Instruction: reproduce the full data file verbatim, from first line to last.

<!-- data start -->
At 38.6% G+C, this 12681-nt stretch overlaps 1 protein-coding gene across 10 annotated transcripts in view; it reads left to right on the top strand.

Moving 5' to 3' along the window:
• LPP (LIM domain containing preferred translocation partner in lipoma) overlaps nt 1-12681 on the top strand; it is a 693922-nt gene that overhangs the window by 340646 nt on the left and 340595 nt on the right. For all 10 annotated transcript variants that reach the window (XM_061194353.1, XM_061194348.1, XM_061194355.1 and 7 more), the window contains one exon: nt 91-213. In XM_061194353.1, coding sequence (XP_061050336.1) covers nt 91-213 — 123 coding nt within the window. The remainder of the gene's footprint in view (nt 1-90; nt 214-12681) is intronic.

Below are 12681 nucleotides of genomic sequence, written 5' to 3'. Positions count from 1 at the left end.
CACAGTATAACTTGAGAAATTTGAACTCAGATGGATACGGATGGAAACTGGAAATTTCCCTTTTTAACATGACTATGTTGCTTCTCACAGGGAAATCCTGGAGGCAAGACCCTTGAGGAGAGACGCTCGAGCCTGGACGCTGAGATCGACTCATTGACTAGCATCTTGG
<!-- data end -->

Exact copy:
At 38.6% G+C, this 12681-nt stretch overlaps 1 protein-coding gene across 10 annotated transcripts in view; it reads left to right on the top strand.

Moving 5' to 3' along the window:
• LPP (LIM domain containing preferred translocation partner in lipoma) overlaps nt 1-12681 on the top strand; it is a 693922-nt gene that overhangs the window by 340646 nt on the left and 340595 nt on the right. For all 10 annotated transcript variants that reach the window (XM_061194353.1, XM_061194348.1, XM_061194355.1 and 7 more), the window contains one exon: nt 91-213. In XM_061194353.1, coding sequence (XP_061050336.1) covers nt 91-213 — 123 coding nt within the window. The remainder of the gene's footprint in view (nt 1-90; nt 214-12681) is intronic.

Below are 12681 nucleotides of genomic sequence, written 5' to 3'. Positions count from 1 at the left end.
CACAGTATAACTTGAGAAATTTGAACTCAGATGGATACGGATGGAAACTGGAAATTTCCCTTTTTAACATGACTATGTTGCTTCTCACAGGGAAATCCTGGAGGCAAGACCCTTGAGGAGAGACGCTCGAGCCTGGACGCTGAGATCGACTCATTGACTAGCATCTTGG